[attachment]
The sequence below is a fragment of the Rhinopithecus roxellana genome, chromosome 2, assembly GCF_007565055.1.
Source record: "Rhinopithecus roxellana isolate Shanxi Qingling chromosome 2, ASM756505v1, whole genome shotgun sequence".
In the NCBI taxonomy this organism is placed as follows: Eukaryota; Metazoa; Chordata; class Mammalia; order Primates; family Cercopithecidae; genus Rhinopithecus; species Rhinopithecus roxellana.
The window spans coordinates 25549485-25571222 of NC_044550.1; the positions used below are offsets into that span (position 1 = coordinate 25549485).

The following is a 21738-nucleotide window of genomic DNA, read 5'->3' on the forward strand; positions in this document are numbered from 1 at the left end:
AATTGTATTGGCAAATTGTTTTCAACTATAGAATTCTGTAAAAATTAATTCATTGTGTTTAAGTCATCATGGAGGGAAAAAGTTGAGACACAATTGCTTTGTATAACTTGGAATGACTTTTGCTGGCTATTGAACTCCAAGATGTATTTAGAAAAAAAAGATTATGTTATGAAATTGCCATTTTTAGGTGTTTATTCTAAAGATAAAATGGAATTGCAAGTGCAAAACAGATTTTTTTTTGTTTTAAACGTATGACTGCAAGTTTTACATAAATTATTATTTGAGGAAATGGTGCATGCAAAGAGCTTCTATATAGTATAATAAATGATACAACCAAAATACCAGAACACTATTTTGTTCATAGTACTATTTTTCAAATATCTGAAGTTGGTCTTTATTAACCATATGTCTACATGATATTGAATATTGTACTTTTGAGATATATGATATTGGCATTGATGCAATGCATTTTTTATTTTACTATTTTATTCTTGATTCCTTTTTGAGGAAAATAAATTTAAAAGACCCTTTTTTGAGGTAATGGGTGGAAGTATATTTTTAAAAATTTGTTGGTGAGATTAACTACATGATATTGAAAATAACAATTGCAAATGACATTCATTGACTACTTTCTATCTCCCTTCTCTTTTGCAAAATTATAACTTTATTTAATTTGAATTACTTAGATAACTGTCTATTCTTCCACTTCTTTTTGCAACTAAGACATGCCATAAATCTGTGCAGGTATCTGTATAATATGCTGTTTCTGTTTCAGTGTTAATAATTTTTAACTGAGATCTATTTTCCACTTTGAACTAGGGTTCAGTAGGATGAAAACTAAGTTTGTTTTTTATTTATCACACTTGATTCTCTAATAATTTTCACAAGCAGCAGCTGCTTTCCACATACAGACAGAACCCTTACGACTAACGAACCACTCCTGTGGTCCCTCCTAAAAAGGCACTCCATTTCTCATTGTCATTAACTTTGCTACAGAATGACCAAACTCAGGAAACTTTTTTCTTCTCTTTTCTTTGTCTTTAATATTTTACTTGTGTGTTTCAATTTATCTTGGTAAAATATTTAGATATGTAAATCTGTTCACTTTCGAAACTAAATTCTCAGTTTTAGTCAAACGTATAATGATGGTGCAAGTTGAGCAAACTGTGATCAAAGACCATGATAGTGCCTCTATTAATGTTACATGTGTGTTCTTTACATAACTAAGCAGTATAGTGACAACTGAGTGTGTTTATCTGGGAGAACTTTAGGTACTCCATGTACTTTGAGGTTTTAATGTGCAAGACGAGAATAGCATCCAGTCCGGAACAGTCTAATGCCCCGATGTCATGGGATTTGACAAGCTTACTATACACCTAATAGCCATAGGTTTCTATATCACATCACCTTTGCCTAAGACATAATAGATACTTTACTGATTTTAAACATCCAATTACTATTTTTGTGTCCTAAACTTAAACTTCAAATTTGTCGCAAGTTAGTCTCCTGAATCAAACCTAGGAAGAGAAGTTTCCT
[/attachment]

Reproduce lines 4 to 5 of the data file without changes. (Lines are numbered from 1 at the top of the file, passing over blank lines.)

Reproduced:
The window spans coordinates 25549485-25571222 of NC_044550.1; the positions used below are offsets into that span (position 1 = coordinate 25549485).

The following is a 21738-nucleotide window of genomic DNA, read 5'->3' on the forward strand; positions in this document are numbered from 1 at the left end: